Unsettled Domestic Issues

18. Unsettled Domestic Issues

Colonel Guy Johnson and Karonghyontye
A memorable 1776 portrait by Benjamin West, of British Colonel Guy Johnson (foreground) and Mohawk Chief, Karonghyontye, who was also known as David Hill. Notice the Indian elements in the Colonel's uniform.

Washington's towering stature and legacy might misleadingly suggest that the early years of the new nation were times of great confidence and self-congratulation. In fact, just the opposite was nearly the case. Americans knew that the historical record of the long-term success of republican governments was exceedingly poor. Previous examples and classical political theory suggested that republics almost all suffered the fate of collapsing into anarchy and then being taken over by a power-seizing tyrant.

The Philadelphia patriot Benjamin Rush keenly understood the risks facing the new nation. As a result he sharply rejected the idea that the military defeat of the British meant the end of the American Revolution. "On the contrary," he wrote in 1787," nothing but the first act of the great drama is closed. It remains yet to establish and perfect our new forms of government."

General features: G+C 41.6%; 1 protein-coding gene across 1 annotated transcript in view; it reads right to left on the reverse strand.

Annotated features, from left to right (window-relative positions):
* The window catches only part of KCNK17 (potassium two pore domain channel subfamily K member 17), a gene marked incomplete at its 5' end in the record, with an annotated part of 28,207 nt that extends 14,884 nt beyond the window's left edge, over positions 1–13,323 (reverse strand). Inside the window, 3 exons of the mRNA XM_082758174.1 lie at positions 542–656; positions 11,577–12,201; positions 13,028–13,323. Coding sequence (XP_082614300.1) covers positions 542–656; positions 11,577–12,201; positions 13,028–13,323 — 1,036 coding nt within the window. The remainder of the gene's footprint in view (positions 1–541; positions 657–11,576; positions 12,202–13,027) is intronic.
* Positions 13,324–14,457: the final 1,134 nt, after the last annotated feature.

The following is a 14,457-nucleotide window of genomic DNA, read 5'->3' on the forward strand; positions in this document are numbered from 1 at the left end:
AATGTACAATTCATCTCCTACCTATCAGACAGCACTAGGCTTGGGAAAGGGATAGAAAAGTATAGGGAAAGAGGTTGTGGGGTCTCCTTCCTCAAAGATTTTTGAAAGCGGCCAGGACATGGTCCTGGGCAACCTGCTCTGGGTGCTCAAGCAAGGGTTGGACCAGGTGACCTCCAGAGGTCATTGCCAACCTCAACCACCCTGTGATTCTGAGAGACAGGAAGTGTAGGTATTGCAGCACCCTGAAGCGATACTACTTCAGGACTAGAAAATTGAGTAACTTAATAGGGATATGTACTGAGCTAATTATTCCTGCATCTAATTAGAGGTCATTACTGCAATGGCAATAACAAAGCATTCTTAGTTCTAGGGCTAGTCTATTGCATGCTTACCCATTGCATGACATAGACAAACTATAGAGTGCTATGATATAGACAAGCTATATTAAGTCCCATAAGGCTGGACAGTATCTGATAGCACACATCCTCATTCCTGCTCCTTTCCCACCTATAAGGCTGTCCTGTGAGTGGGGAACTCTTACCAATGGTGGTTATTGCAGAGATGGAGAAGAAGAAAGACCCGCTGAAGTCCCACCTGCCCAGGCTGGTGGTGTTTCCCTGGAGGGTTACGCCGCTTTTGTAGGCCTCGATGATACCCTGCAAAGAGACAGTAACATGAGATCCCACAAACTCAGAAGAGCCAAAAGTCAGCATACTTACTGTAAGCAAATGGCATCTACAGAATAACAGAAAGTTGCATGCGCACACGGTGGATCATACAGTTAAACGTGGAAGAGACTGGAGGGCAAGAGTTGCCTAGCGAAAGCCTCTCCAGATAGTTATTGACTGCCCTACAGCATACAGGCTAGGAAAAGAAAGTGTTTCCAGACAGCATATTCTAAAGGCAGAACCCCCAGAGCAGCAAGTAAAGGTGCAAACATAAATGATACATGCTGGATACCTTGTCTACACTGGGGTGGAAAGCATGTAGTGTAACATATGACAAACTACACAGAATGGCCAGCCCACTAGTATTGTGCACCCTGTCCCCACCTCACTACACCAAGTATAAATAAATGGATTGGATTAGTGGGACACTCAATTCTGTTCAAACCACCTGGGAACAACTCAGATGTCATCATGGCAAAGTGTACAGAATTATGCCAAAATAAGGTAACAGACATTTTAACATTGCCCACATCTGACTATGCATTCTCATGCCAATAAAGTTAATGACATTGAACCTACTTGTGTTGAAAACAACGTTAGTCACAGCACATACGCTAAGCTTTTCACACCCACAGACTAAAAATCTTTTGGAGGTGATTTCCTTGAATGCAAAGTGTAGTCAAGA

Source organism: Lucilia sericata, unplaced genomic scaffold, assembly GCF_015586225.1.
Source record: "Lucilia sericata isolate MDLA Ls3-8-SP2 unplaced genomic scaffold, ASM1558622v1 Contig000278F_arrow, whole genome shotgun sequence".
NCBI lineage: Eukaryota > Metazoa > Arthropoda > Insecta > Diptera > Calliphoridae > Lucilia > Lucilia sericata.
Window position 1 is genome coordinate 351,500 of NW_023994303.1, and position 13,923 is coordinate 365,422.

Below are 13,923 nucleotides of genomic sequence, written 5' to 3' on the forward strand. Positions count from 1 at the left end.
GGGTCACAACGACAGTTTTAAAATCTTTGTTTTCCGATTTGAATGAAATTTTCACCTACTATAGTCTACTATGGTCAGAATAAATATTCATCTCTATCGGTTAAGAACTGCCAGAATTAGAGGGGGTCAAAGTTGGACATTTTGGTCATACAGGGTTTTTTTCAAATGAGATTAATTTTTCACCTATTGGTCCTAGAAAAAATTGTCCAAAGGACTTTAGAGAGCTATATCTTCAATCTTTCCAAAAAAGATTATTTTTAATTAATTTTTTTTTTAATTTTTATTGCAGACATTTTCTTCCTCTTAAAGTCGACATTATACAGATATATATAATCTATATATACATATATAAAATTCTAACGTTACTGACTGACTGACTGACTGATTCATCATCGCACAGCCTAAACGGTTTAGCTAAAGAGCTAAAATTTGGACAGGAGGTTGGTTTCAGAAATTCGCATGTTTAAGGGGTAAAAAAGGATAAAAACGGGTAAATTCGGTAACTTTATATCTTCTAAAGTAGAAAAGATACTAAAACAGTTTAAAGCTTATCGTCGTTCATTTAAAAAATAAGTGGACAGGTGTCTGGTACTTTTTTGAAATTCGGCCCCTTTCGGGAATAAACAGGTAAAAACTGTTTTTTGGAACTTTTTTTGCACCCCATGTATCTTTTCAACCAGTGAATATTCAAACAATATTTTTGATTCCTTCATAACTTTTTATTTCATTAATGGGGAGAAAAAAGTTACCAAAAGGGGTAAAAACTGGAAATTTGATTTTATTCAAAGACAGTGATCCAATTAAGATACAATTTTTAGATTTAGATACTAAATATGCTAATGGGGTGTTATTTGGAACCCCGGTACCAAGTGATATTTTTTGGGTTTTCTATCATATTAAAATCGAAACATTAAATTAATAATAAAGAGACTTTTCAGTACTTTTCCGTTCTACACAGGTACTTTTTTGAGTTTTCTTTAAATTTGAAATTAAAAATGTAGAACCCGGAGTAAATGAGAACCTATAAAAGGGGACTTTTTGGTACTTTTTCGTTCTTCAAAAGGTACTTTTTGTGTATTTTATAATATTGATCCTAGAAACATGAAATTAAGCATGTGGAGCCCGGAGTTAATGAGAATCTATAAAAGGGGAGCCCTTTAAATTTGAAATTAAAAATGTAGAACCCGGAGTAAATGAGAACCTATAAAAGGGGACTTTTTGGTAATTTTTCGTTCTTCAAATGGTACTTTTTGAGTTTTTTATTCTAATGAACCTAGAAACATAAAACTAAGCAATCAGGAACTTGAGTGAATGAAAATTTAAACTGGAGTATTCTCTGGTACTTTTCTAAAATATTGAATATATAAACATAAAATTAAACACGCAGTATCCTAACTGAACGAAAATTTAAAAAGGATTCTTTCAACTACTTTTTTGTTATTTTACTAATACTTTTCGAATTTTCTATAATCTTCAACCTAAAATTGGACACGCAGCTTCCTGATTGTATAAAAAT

Benjamin Rush
Besides being a known American patriot, Benjamin Rush was also a premiere thinker in the area of neurology.

The unsettled domestic issues that threatened to overturn the new republic were varied and complex. Any one of the major crisis points of the early 1790s might overturn the fragile new government. Where was the greatest threat: the challenging legal and political issues raised during the ratification of the Constitution, the disastrous economy of the 1780s, popular protests against federal policies in the west, or the varied military threats from Native Americans, the British in Canada, and war in Europe? If any one of them could have toppled the government, imagine how their combination must have made Americans fear for the future of the country.

Most of these deeply unsettling threats would be addressed by the first federal government and usually in an aggressive manner that scored decisive victory. Interestingly, however, the solutions achieved by the first wielders of federal power also helped to create the conditions that would force them from office and lead to a dramatic change in American politics by 1800. To understand how much changed between the presidential elections of George Washington (1789) and Thomas Jefferson (1800), the kinds of challenges that had to be faced in the first decade of government under the new federal Constitution must be examined.

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